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When using factors in a linear model, I would like to retrieve the 'average' effect as baseline (intercept), rather than level 1 of all factors. Is this possible?

tab <- data.frame(gl(2,5),rnorm(10)+as.numeric(gl(2,5)))
colnames(tab) <- c('pred','dat')
mylm <- lm(dat~pred,data=tab)

returns something like

(Intercept)       pred2 
  0.5879712   1.8542153 

coefficients are on average 1 for both intercept and pred2. I would like to rather have intercept = 1.5, pred1 = -0.5 and pred2 = +0.5



         (Intercept) pred2
    1            1     0
    2            1     0
    3            1     0
    4            1     0
    5            1     0
    6            1     1
    7            1     1
    8            1     1
    9            1     1
    10           1     1
    [1] 0 1
    [1] "contr.treatment"

I would like a matrix like this

          (Intercept)  pred1   pred2
    1            1    1     0
    2            1    1     0
    3            1    1     0
    4            1    1     0
    5            1    1     0
    6            1    0     1
    7            1    0     1
    8            1    0     1
    9            1    0     1
    10           1    0     1

Does that make sense? if not, why? Is there some command to generate such a design matrix? I've been looking for a way to do this without success...

share|improve this question
Why not just subtract the mean effect from the coefficients? – whuber Feb 6 '14 at 15:45
Because it seems to me that this would work only if there is the same amount of observations for each predictor level. Should I then weigh this mean effect by the number of observations? How about if I have also covariates? would that change something? I don't feel very comfortable doing this 'by hand'... – Max Feb 6 '14 at 20:36
What, exactly, do you mean by "average effect"? Is it the average over the effect coefficients or the average over the data? Take your pick. When there are covariates, there is no problem: the effects are still the effects. If, however, there are interactions between them and your effects, then the effects depend on levels of the covariates and you will have to average them over all the data to obtain anything meaningful. – whuber Feb 6 '14 at 21:01
Well, I mean the intercept, actually. The average of dat across observations, independently of pred... – Max Feb 7 '14 at 13:05
If pred were a continuous variable, I would get an intercept that would be the modeled level of dat when pred == 0. Why can't I here retrieve the modeled level of dat for all (i.e. the average of all) levels of pred? – Max Feb 7 '14 at 13:11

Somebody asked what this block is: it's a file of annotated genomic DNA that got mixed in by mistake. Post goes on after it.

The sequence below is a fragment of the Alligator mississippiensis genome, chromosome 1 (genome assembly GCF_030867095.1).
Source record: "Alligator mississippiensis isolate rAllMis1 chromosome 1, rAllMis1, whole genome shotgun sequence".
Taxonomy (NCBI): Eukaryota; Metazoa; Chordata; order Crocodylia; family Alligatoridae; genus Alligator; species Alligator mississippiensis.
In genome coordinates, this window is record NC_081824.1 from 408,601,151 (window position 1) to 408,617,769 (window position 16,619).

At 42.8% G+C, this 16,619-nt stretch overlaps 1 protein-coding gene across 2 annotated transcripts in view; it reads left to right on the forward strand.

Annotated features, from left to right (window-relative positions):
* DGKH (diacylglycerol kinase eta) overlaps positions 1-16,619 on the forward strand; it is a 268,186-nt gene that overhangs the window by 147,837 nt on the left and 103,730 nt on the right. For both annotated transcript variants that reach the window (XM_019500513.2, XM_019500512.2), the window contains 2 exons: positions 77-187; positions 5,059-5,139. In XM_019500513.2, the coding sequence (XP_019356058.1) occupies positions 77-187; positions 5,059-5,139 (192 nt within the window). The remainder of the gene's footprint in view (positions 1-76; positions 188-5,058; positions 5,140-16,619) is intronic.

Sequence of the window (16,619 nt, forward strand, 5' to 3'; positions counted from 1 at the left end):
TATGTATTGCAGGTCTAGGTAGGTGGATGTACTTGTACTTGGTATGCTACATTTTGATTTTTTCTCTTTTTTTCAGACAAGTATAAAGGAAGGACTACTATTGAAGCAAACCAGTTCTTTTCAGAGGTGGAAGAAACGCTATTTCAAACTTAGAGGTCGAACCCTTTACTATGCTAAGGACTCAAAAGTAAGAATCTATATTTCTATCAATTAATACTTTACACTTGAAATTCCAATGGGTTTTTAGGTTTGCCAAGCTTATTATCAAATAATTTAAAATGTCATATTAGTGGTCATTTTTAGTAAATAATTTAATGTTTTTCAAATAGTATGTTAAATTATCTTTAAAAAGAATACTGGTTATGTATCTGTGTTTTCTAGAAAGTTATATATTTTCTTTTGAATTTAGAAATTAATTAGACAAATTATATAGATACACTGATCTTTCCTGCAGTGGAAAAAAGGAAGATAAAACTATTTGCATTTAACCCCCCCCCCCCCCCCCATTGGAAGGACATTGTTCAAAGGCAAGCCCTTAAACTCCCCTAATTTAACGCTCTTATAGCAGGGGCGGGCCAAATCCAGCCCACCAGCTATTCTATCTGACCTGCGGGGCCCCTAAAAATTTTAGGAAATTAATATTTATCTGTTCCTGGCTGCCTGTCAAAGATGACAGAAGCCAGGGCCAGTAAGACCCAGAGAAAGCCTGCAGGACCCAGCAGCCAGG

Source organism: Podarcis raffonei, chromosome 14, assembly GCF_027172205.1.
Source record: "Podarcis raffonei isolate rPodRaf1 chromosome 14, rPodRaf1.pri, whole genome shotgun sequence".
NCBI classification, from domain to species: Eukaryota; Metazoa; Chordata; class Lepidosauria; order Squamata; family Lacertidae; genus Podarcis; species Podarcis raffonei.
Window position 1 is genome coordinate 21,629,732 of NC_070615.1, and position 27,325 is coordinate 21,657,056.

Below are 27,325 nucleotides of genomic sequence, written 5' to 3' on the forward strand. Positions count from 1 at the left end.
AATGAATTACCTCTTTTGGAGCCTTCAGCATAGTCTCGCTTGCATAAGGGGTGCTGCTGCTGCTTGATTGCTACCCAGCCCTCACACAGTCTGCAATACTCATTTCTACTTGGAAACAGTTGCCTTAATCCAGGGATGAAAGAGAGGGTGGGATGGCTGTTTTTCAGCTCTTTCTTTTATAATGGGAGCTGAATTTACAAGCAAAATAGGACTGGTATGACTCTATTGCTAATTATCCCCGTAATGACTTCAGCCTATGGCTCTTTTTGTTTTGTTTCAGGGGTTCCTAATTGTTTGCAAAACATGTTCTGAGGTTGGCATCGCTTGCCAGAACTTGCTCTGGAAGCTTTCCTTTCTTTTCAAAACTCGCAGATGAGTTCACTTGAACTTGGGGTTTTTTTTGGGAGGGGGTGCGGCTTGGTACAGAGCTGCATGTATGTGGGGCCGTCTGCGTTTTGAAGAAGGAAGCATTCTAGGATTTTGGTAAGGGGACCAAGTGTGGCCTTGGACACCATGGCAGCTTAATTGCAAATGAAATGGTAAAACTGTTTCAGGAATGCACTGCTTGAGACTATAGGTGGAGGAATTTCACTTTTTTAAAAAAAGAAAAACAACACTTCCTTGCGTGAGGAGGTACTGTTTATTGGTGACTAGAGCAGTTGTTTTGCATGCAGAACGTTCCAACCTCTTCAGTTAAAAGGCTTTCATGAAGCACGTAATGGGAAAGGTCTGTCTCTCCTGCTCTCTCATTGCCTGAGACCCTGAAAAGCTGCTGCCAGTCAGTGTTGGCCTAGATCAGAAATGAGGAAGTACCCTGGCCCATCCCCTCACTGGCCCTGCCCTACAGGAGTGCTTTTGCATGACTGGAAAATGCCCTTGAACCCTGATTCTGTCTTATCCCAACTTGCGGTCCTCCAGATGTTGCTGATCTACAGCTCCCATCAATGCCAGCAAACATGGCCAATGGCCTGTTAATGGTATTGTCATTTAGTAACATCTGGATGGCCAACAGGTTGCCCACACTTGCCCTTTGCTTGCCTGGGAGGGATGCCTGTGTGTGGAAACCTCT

It does not make sense to have such a design matrix because the columns are linearly dependent (specifically, column 1 = column 2 + column 3) so you cannot compute the OLS estimator, which requires inversion of $X'X$, where $X$ is said design matrix. Your proposed design matrix falls under what is sometimes called the "dummy variable trap". What you can do, if you want to include both 'pred1' and 'pred2', is to drop the intercept instead, but you cannot have exhaustive dummies and an intercept.

Addition To do this in R, and with your example code, run the following:

lm(dat ~ -1 + pred, data=tab)

The '-1' removes the intercept and then you interpret the coefficients as the mean in the respective group, that is, there is no baseline group.

share|improve this answer
Ok, I understand. Now if I want the effect of pred1, how can I do that? – Max Feb 5 '14 at 14:33
@Max I've updated with a command. – Student001 Feb 6 '14 at 9:34

Your coding does not make sense.

It sound like you want deviation coding (or contrast) coding rather than traditional dummy coding. The UCLA website has code to create this:

Or assuming you have a four level variable (unlike your example):

#the contrast matrix for categorical variable with four levels
    > contr.sum(4)
      [,1] [,2] [,3] 
    1    1    0    0
    2    0    1    0
    3    0    0    1
    4   -1   -1   -1

    #assigning the deviation contrasts to pred.f
    contrasts(tab$pred.f) = contr.sum(4)
    #the regression
    model1=lm(dat ~ pred.f, tab)

The annoying thing about R is that it will only show you the coefficients for pred2. To get all the coefficients you then have to either use the fact that the coefficients for deviation coding will add up to zero or try.

share|improve this answer
I don't fully understand this contr.sum(). I see it allows to extract the effect specific to each of the factor levels, but why isn't there a way to retrieve the average of all levels (i.e. the 'real' intercept)? – Max Feb 7 '14 at 13:16
I might be misunderstanding you. Sorry. But my understanding is the 'average' effect is the intercept which you should get after summary(model1). – charles Feb 7 '14 at 20:55

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